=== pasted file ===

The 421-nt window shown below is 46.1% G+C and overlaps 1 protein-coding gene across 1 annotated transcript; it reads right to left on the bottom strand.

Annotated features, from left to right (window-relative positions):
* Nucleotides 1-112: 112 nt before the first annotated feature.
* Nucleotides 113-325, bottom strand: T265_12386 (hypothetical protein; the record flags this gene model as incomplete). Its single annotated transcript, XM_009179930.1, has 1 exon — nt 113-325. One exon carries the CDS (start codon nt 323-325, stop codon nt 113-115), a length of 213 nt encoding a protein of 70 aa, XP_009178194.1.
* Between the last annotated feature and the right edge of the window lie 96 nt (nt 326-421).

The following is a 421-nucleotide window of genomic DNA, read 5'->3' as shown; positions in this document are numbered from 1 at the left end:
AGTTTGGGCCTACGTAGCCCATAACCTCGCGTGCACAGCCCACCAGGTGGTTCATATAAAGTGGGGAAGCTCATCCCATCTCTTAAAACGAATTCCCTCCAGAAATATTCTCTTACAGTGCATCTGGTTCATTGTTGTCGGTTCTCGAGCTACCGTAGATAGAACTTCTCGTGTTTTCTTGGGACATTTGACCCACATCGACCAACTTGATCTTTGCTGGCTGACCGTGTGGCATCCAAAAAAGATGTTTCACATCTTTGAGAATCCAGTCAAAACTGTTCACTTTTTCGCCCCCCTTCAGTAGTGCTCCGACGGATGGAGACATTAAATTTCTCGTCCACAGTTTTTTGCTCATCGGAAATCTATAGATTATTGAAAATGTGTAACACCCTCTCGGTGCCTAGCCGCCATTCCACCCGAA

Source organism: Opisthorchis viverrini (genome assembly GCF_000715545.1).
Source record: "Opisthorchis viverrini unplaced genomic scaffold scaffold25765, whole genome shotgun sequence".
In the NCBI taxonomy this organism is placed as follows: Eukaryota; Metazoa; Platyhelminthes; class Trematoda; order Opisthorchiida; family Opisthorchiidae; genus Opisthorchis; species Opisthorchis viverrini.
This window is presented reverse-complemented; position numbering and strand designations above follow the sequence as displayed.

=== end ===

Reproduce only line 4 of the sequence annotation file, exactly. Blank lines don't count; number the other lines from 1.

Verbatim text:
* Nucleotides 113-325, bottom strand: T265_12386 (hypothetical protein; the record flags this gene model as incomplete). Its single annotated transcript, XM_009179930.1, has 1 exon — nt 113-325. One exon carries the CDS (start codon nt 323-325, stop codon nt 113-115), a length of 213 nt encoding a protein of 70 aa, XP_009178194.1.